Background: Much of the evidence that human herpesvirus type 8 (HHV-8) is associated with Kaposi's sarcoma (KS) has come from molecular studies of HHV-8 DNA. Seroepidemiological studies have been hampered by the lack of a reliable assay.
Methods: The serological data reported here were obtained by means of a mouse monoclonal antibody-enhanced immunofluorescence assay for antibodies to lytic and latent HHV-8 antigens. 1435 single samples of serum (or plasma) from many different disease groups and parts of the world were assayed.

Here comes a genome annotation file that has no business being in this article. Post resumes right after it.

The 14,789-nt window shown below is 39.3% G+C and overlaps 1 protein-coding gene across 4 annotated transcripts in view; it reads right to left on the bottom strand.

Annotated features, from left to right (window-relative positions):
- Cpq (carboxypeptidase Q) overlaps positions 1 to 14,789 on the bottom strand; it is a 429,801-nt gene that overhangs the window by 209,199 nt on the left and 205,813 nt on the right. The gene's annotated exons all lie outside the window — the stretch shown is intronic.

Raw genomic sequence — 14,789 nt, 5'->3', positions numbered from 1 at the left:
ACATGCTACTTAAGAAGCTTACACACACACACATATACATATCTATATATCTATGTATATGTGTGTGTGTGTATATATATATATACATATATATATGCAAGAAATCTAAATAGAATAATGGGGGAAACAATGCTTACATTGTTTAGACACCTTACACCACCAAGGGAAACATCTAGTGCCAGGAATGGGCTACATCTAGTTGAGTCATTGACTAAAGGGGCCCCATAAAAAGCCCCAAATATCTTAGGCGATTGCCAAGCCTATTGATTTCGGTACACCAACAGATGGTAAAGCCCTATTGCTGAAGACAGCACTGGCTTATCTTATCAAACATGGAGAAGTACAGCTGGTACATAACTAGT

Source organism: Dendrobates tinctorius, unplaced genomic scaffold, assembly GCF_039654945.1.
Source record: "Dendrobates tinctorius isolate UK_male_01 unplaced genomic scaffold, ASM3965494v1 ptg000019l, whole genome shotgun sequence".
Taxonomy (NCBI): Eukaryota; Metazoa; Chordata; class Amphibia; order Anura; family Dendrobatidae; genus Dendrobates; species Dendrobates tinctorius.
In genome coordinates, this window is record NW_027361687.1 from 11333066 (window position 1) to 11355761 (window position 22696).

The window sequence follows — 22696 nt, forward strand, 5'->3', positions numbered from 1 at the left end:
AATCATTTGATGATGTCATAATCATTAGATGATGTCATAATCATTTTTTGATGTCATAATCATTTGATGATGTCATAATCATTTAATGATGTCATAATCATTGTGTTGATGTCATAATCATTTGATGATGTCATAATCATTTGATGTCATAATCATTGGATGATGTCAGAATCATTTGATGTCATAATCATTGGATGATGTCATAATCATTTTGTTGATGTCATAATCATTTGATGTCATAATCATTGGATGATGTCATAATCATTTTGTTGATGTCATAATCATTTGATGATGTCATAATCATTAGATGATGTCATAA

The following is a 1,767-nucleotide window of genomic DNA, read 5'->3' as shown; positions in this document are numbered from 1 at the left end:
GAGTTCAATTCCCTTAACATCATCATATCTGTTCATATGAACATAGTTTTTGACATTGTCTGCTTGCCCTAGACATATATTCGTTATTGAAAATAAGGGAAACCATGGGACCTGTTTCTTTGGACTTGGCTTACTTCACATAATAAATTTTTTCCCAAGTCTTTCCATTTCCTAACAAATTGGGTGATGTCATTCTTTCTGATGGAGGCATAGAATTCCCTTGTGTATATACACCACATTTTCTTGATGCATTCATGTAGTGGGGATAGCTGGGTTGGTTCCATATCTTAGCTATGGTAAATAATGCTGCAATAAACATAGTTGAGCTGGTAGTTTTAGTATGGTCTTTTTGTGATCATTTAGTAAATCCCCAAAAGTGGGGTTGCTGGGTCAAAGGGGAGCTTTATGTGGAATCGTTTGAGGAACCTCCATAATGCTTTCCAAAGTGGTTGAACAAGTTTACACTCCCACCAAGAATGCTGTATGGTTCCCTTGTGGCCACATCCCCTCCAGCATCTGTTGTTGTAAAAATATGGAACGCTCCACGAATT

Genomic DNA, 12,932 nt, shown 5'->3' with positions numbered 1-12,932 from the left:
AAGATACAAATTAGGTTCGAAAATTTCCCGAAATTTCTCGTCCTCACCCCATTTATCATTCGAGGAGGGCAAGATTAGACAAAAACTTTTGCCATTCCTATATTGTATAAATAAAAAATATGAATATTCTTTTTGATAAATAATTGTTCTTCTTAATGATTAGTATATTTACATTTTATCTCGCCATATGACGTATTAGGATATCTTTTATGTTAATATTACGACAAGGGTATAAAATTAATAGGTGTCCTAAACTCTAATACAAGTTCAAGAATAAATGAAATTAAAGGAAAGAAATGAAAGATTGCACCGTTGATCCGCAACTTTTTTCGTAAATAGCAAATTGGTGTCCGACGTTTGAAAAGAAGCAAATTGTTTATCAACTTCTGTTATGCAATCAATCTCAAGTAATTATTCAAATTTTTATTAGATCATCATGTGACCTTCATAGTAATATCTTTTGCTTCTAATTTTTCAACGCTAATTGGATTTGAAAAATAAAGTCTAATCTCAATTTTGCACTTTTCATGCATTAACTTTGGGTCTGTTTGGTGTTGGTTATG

Findings: All patients with African endemic KS and 96% of American patients with AIDS-associated KS were seropositive for lytic antigen, as were 90% of American HIV-infected homosexual men; by contrast only 23% of HIV-seropositive drug users and 21% of HIV-seropositive women were positive for HHV-8 antibody. Factor VIII treatment before 1983 did not increase the risk of HHV-8 infection in patients with haemophilia. In the American general population, about 25% of adults (including volunteer blood donors) and 2-8% of children had antibodies to HHV-8.
Interpretation: Our data are consistent with HHV-8 being primarily associated with sexual transmission, but the HHV-8 seropositivity rate in American children suggests that there is a non-sexual route of HHV-8 infection also. On the evidence available so far, the risk of parenteral transmission is low.